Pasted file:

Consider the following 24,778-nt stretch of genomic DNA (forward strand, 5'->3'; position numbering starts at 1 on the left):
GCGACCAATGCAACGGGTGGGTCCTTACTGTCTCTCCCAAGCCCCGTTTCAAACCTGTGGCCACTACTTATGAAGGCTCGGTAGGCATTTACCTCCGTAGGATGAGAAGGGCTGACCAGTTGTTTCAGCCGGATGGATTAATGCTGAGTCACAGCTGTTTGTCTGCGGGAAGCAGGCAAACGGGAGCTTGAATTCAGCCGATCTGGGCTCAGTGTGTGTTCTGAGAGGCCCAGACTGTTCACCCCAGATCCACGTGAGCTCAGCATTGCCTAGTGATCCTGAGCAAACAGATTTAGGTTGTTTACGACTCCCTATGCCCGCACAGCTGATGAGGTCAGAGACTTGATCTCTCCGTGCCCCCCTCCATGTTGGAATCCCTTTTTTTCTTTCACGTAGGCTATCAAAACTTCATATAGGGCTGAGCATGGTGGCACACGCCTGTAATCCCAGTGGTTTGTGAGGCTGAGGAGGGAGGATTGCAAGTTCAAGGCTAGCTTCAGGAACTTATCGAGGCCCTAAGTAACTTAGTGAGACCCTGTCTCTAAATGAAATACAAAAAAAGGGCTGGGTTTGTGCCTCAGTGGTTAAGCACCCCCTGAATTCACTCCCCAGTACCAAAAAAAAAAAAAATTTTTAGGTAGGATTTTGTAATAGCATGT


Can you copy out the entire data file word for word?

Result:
Consider the following 24,778-nt stretch of genomic DNA (forward strand, 5'->3'; position numbering starts at 1 on the left):
GCGACCAATGCAACGGGTGGGTCCTTACTGTCTCTCCCAAGCCCCGTTTCAAACCTGTGGCCACTACTTATGAAGGCTCGGTAGGCATTTACCTCCGTAGGATGAGAAGGGCTGACCAGTTGTTTCAGCCGGATGGATTAATGCTGAGTCACAGCTGTTTGTCTGCGGGAAGCAGGCAAACGGGAGCTTGAATTCAGCCGATCTGGGCTCAGTGTGTGTTCTGAGAGGCCCAGACTGTTCACCCCAGATCCACGTGAGCTCAGCATTGCCTAGTGATCCTGAGCAAACAGATTTAGGTTGTTTACGACTCCCTATGCCCGCACAGCTGATGAGGTCAGAGACTTGATCTCTCCGTGCCCCCCTCCATGTTGGAATCCCTTTTTTTCTTTCACGTAGGCTATCAAAACTTCATATAGGGCTGAGCATGGTGGCACACGCCTGTAATCCCAGTGGTTTGTGAGGCTGAGGAGGGAGGATTGCAAGTTCAAGGCTAGCTTCAGGAACTTATCGAGGCCCTAAGTAACTTAGTGAGACCCTGTCTCTAAATGAAATACAAAAAAAGGGCTGGGTTTGTGCCTCAGTGGTTAAGCACCCCCTGAATTCACTCCCCAGTACCAAAAAAAAAAAAAATTTTTAGGTAGGATTTTGTAATAGCATGT